Elon Musk apologizes, Mercedes struggles to deliver cars, VW is lacking powertrain engineers and more await you in The Morning Shift for Thursday, Aug. 2, 2018.
1st Gear: Being Civil in Public Pays Off For Musk and Tesla
Correction: Thursday, August 2, 1:20 p.m. ET A previous version of this story incorrectly identified the individuals Musk apologized to as journalists. Copy has been corrected below.
Tesla shares rose as much as 12 percent after the company held its second quarter earnings call last night, Bloomberg reports. Among contributing factors to the jump was Elon Musk’s apology to analysts (which you can read here), whom he had scolded in a previous conference call for asking “dry” and “boring, bonehead” questions.
The Tesla Inc. chief executive officer began the question-and-answer portion of the carmaker’s second-quarter earnings call by atoning for what he called his “bad manners” three months earlier. Musk then took the first two questions from two analysts he was harshest with last quarter — Sanford C. Bernstein’s Toni Sacconaghi and RBC Capital Markets’ Joseph Spak — and offered personal apologies.
It was a step in the right direction from a CEO who, especially recently, has been dishing out some rather childish remarks that have spooked investors, and which have been followed by drops in Tesla stocks.
Also contributing to the jump in Tesla shares was the announcement that Tesla had only burned through $740 million over three months ending in June, instead of $900 million that analysts were apparently anticipating.
Steps in the right direction for Tesla and for Musk, who clearly needs to sleep more.
2nd Gear: Volkswagen Badly Needs Engineers to Meet Tougher Emissions Standards
For the longest time, for a vehicle to be certified in Europe, it has had to undergo the New European Drive Cycle, or NEDC, fuel economy and emissions test procedure.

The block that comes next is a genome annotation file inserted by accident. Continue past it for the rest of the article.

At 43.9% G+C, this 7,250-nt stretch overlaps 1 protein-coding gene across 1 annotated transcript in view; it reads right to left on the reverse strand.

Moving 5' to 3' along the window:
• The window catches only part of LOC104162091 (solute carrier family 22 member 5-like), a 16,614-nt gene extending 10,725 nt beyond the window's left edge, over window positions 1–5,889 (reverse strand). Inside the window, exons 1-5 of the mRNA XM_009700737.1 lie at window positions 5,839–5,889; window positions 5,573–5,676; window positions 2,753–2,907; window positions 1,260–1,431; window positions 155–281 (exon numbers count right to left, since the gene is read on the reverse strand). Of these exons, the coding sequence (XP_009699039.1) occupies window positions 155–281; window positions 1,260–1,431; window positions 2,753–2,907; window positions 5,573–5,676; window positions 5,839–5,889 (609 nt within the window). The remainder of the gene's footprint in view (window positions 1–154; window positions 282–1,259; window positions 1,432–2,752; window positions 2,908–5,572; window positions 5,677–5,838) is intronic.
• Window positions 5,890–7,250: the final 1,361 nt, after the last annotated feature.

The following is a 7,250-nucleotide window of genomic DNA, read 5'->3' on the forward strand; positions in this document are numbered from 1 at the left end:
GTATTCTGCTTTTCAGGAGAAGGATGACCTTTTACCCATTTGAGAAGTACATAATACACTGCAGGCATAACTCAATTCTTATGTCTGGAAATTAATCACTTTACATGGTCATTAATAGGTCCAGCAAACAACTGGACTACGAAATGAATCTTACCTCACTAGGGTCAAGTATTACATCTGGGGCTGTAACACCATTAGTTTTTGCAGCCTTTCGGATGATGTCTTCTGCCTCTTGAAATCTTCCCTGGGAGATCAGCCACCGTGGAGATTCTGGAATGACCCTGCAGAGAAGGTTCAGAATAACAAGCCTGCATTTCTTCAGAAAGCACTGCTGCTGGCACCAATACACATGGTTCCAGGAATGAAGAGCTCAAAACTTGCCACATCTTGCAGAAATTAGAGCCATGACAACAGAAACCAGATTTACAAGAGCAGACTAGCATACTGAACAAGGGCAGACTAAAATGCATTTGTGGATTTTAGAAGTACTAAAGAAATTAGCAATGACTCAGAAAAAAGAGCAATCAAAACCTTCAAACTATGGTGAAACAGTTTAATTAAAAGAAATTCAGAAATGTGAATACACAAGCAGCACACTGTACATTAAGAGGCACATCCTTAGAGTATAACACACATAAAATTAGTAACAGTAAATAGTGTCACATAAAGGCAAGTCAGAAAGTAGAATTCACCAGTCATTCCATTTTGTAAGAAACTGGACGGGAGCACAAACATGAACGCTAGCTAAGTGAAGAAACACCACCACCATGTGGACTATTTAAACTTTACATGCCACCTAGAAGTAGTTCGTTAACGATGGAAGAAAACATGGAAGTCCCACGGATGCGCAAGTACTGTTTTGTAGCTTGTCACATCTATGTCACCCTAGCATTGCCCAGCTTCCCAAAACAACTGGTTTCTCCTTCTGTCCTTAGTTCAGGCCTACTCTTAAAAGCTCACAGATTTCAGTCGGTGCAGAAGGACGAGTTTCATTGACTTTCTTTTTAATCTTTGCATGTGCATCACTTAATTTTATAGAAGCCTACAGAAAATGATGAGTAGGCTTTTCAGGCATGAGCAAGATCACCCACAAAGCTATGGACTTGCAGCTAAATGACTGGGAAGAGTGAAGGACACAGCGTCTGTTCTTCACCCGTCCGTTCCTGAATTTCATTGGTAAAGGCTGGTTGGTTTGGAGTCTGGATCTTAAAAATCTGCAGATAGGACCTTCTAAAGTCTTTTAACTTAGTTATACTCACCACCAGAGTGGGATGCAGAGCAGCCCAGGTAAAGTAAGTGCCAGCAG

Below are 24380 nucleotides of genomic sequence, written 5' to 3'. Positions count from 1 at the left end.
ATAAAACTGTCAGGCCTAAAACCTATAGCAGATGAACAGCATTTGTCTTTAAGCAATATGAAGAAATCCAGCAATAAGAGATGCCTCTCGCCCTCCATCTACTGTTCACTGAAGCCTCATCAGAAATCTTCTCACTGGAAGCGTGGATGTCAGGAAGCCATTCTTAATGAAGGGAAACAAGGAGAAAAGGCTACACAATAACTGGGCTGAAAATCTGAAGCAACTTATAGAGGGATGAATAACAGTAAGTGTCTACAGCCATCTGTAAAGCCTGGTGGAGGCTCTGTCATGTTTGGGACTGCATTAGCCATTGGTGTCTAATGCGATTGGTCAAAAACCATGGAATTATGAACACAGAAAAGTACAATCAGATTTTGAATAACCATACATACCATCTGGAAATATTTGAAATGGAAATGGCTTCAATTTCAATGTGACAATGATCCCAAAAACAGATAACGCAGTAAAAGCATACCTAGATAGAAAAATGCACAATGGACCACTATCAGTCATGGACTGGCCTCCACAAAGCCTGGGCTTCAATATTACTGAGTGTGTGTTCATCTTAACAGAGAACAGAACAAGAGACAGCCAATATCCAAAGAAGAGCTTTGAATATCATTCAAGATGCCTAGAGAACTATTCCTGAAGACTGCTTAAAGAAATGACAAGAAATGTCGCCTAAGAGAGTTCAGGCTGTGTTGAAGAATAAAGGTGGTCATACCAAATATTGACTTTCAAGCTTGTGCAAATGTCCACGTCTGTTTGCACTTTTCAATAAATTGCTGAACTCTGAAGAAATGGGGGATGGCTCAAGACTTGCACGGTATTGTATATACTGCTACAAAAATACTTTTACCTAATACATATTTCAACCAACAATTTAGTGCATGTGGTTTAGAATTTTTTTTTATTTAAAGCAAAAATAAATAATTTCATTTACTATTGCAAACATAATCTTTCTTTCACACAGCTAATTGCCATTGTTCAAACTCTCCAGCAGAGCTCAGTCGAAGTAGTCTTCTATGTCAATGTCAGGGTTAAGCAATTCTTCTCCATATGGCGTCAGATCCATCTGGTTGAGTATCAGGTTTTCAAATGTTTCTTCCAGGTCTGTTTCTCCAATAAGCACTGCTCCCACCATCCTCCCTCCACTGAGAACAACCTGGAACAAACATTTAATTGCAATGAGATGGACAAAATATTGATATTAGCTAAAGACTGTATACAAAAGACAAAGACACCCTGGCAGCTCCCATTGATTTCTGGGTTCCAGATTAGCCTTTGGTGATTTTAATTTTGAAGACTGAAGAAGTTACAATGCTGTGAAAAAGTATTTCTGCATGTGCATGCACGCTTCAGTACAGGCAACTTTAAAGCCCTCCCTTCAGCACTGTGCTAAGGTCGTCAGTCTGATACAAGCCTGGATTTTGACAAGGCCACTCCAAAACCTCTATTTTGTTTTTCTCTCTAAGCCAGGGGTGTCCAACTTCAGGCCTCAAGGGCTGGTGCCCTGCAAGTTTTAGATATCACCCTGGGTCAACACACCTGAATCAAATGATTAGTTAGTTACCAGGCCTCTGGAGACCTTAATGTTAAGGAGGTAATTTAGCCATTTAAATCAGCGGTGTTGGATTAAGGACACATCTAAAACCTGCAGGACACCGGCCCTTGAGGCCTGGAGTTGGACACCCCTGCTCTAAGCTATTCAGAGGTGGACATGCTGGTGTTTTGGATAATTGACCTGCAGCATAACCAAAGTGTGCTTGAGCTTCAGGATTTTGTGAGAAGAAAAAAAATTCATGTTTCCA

But now, after over 25 years, the NEDC will bow out for the new “Worldwide Harmonized Light Duty Vehicles Test Procedure,” or WLTP, which promises to more accurately represent driving conditions, and thus provide more representative fuel economy and emissions test results.
Starting Sept. 1, new vehicles must come with WLTP certifications, and for Volkswagen, this is a big problem. Mostly because, according to Reuters, VW lost many of its engine calibration experts after Dieselgate. And apparently this is such a big problem, that it’s significantly clouded VW’s financial outlook according to CEO Herbert Diess, with Reuters writing:
“That impacts capacity utilization at our plants, so there will be closure days at our sites during this period,” Diess said. Although VW is sticking to its delivery targets, meeting them will be hard.
“One thing is clear, though: this will be a titanic task for the second half of the year, particularly on the margin side,” said Diess, who was promoted to the top job in April after running the VW brand.
In a press conference on Wednesday to discuss second-quarterresults, Diess said the changeover to the WLTP testprocedure poses, “The biggest volume and earnings risk forVolkswagen.”
With Diess saying “Engine development expertise has been lost,” and with the automaker recently snagging BMW powertrain expert Markus Duesmann, Reuters says VW’s got a significant skills shortage to overcome.
3rd Gear: “Technical Glitch” and Low Inventory Sends Mercedes Sales Plummeting
Light vehicle sales dropped an estimated 3.7 percent in July, Automotive News reports, with Fiat Chrysler, VW, and Subaru appearing to be the only winners, while pretty much every other major automaker posted losses.
Among brands that didn’t fair so well was Mercedes, which apparently suffered some sort of technical glitch as well as trouble filling inventory. From Bloomberg: